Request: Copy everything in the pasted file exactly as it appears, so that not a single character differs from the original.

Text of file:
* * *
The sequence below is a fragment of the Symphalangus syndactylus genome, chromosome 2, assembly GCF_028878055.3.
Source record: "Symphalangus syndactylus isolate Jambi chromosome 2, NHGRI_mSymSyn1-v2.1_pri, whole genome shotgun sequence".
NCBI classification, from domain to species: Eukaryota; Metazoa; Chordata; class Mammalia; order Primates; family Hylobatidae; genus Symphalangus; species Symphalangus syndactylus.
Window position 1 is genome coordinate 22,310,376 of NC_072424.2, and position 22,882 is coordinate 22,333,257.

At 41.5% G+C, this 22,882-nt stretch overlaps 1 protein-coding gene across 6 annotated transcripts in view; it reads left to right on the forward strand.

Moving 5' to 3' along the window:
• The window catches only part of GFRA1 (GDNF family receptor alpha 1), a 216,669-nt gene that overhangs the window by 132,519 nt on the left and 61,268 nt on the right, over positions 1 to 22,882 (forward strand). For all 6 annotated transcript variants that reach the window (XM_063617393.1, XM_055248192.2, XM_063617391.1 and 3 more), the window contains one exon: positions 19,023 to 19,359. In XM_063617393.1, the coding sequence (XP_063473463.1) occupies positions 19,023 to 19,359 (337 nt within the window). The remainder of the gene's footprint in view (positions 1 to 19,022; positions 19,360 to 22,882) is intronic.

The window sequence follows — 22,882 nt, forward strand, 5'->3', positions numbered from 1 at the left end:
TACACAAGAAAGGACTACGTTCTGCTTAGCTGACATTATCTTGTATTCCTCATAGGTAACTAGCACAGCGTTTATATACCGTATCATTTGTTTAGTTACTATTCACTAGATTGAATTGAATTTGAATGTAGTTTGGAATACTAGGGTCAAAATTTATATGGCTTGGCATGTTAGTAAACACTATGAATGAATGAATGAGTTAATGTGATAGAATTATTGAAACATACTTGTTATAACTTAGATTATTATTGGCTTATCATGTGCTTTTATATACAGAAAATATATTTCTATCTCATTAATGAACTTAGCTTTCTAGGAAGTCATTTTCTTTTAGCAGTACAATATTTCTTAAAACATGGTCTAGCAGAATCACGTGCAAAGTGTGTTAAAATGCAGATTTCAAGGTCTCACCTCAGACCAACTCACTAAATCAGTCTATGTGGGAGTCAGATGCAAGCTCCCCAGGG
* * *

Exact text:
The sequence below is a fragment of the Symphalangus syndactylus genome, chromosome 2, assembly GCF_028878055.3.
Source record: "Symphalangus syndactylus isolate Jambi chromosome 2, NHGRI_mSymSyn1-v2.1_pri, whole genome shotgun sequence".
NCBI classification, from domain to species: Eukaryota; Metazoa; Chordata; class Mammalia; order Primates; family Hylobatidae; genus Symphalangus; species Symphalangus syndactylus.
Window position 1 is genome coordinate 22,310,376 of NC_072424.2, and position 22,882 is coordinate 22,333,257.

At 41.5% G+C, this 22,882-nt stretch overlaps 1 protein-coding gene across 6 annotated transcripts in view; it reads left to right on the forward strand.

Moving 5' to 3' along the window:
• The window catches only part of GFRA1 (GDNF family receptor alpha 1), a 216,669-nt gene that overhangs the window by 132,519 nt on the left and 61,268 nt on the right, over positions 1 to 22,882 (forward strand). For all 6 annotated transcript variants that reach the window (XM_063617393.1, XM_055248192.2, XM_063617391.1 and 3 more), the window contains one exon: positions 19,023 to 19,359. In XM_063617393.1, the coding sequence (XP_063473463.1) occupies positions 19,023 to 19,359 (337 nt within the window). The remainder of the gene's footprint in view (positions 1 to 19,022; positions 19,360 to 22,882) is intronic.

The window sequence follows — 22,882 nt, forward strand, 5'->3', positions numbered from 1 at the left end:
TACACAAGAAAGGACTACGTTCTGCTTAGCTGACATTATCTTGTATTCCTCATAGGTAACTAGCACAGCGTTTATATACCGTATCATTTGTTTAGTTACTATTCACTAGATTGAATTGAATTTGAATGTAGTTTGGAATACTAGGGTCAAAATTTATATGGCTTGGCATGTTAGTAAACACTATGAATGAATGAATGAGTTAATGTGATAGAATTATTGAAACATACTTGTTATAACTTAGATTATTATTGGCTTATCATGTGCTTTTATATACAGAAAATATATTTCTATCTCATTAATGAACTTAGCTTTCTAGGAAGTCATTTTCTTTTAGCAGTACAATATTTCTTAAAACATGGTCTAGCAGAATCACGTGCAAAGTGTGTTAAAATGCAGATTTCAAGGTCTCACCTCAGACCAACTCACTAAATCAGTCTATGTGGGAGTCAGATGCAAGCTCCCCAGGG